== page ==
August 30, 2011

Challah Back

Whole Wheat Challah Bread

Forgive me, my gluten-senstive friends, but I baked some bread over the weekend that you definitly cannot have. I apologive, but I just had the time! I had enough toilet paper, wine and apples to last me through whatever the hurricane brought, my apartment was obnoxiously clean, I already had a chicken roasting in the oven...and I just had the time for some rising action.

I've mentioned before how I am not a baker- still true. Given the choice I would much rather cook than bake, but I am inspired now and then. I'm frequently inspired more by the physical process that goes into baking a loaf of bread, than by the baking and icing of a cake (this is not to say that the making of a cake is not incredibly important- more celebrations than I can think of are commemorated with cake- I mean who doesn't love a nice slice on their birthday?!) I will continue to make and frost cakes indefinitly, but its the live yeast, the kneading and the magical rise of the sticky, elastic dough that just absolutely fascinates me.

This recipe is most likely from a patient I had years ago in Jersey City, NJ, at one of my very first occupational therapy jobs. I cannot recognize the handwriting and there is no name or date, but it doesn't matter, I really just should have made it sooner! The whole process was very easy to prepare and complete and really quite peaceful. Common pantry ingredients, a bit of time, and the result is wonderful. I don't even think I braided it right and it still turned out to be a very nice-looking loaf of bread!

The egg-wash creates a just hard enough outside exterior to hide and protect a soft center, perfect for slathering on a little softened butter that gently settles into the open pockets of dough within. Given the braided formation, its also a great loaf to pull apart, knot by knot, and pass around. Untoasted and not even warm, this has been a lovely and satisfying reason to wake up each day. Tomorrow will be day four, and yes, I think I'm yet again looking forward to it .(Although, I also don't mind constant repetition being that I've made myself the exact same lunch each day, for the past six years...and still look forward to it... I like routine, what can I say?)  Anyway, If you decide not to eat the loaf over an entire week, I am certain a hunk of this bread would be perfectly dunkable in soups or can be used for french toast (if sliced, and probably without the seeds).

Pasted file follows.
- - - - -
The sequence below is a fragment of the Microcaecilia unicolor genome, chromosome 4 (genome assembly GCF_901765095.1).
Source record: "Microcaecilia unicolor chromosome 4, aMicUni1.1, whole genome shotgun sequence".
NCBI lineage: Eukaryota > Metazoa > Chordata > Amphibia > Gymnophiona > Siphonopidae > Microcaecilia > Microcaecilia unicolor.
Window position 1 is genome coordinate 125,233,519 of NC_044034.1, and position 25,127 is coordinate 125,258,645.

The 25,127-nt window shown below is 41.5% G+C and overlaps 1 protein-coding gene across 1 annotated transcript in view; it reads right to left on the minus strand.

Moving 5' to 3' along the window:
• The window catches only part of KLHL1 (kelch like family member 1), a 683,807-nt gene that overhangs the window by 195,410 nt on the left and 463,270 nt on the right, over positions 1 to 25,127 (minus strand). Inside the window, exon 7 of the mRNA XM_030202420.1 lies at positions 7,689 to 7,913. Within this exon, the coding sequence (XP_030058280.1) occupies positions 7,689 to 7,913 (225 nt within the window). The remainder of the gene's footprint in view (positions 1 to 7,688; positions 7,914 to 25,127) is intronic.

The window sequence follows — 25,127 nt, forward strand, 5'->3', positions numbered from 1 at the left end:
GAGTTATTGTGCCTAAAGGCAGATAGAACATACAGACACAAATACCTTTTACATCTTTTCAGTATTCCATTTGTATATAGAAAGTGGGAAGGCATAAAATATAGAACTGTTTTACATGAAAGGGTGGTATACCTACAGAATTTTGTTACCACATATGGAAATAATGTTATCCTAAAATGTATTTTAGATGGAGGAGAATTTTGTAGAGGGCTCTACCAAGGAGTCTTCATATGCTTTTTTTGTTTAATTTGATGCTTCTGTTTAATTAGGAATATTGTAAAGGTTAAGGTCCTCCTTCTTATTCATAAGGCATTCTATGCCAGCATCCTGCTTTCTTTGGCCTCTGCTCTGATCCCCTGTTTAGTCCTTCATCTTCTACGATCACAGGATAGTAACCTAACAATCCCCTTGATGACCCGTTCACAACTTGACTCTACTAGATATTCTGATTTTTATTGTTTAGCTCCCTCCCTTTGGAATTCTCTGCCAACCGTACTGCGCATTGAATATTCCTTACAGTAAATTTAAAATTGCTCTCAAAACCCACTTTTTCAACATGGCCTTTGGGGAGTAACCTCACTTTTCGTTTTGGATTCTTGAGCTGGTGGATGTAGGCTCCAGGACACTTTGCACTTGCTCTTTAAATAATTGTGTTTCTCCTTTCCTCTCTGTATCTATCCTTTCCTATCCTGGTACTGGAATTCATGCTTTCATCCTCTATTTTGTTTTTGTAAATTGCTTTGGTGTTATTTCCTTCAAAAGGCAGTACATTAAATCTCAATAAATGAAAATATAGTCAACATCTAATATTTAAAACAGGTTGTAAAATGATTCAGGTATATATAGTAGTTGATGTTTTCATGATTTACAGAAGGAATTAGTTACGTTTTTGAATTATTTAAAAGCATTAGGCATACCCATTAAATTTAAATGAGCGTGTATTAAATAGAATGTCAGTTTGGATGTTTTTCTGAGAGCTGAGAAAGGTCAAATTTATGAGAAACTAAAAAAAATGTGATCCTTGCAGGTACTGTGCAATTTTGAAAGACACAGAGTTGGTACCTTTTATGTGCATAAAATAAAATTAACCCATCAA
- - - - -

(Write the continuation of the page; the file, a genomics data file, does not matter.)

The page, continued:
Whole Wheat Challah Bread
*1 pkg dry yeast
*2 Tbsp. sug
*1 1/2 c. lukewarm water
*5 c. whole wheat or all purpose flour
*2 tsp. salt
*2 whole eggs
*2 Tbsp. oil
*1 egg yolk, mixed
*2 Tbsp. poppy seeds or toasted sesame seeds (or both!)

Combine the yeast, sugar and 1/4 cup of lukewarm water. Let stand and dissolve for five minutes.

Sift flour and salt into a large bowl. Make a well in the center and drop in the eggs, oil and remaining water. Work all together. Knead until dough is smooth and elastic. Let the dough rise for one hour, covered. I always cover with a damp tea towel. I don't know if I've just read too many recipes and books at this point, or it actually does affect the rise somehow, but its something I just always do.

Push down the down (I actually do not punch the dough down. I cannot tell you the reason why I don't, but it's probably something I learned from America's Test Kitchen or Cook's Country, from the writer's of Cooks' Illustrated) and knead again. Cover and let the dough rise until doubled in size.

When doubled in size, divide dough in three equal parts or six if you are making two loaves (or if you are going all out and making one crazy six braided loaf- I would love to see pictures if you do. Acutally the dough can be formed into a braided wreath as well, or even single challah rolls. Have fun.)With floured hands, roll out and lengthen the seperated balls of dough into rope-like pieces and begin to braid them on a greased baking sheet. Cover once again, and let rise until doubled.

Brush wtih egg yolks and sprinkle with seeds. Bake in a 375 degree oven for 45-50 minutes, or until golden brown. I used whole wheat flour and far too many poppy seeds, so I loosely covered my bread with foil at 45 minutes, and kept a close watch until the bread was baking for about 50 minutes.

Let cool until comfortable to the touch, but feel free to tear away at the braided loaf, as hot and fresh is always best.

1 comment:

Nami | Just One Cookbook said...

Hi Audra! Wow I'm impressed by the beautiful Challah bread! It's always my dream to make nice homemade bread but I haven't found time for myself to spend several hours a day for the day... You just started blogging but your website already has nice collection of recipes and has some baked dish that I need to learn from you (I normally don't use oven and I need to change!). Looking forward to more of your recipes. :-)